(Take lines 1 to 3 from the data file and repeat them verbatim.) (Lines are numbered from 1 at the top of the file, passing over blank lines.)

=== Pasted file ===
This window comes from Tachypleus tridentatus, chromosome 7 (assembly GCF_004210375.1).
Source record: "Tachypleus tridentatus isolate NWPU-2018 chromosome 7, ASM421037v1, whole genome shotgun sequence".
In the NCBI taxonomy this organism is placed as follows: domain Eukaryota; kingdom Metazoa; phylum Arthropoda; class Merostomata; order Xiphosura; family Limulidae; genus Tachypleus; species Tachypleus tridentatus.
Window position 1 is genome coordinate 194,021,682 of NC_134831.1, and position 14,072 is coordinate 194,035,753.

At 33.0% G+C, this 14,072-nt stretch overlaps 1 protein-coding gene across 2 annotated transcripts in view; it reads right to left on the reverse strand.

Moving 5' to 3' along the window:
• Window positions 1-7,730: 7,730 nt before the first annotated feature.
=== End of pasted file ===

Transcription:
This window comes from Tachypleus tridentatus, chromosome 7 (assembly GCF_004210375.1).
Source record: "Tachypleus tridentatus isolate NWPU-2018 chromosome 7, ASM421037v1, whole genome shotgun sequence".
In the NCBI taxonomy this organism is placed as follows: domain Eukaryota; kingdom Metazoa; phylum Arthropoda; class Merostomata; order Xiphosura; family Limulidae; genus Tachypleus; species Tachypleus tridentatus.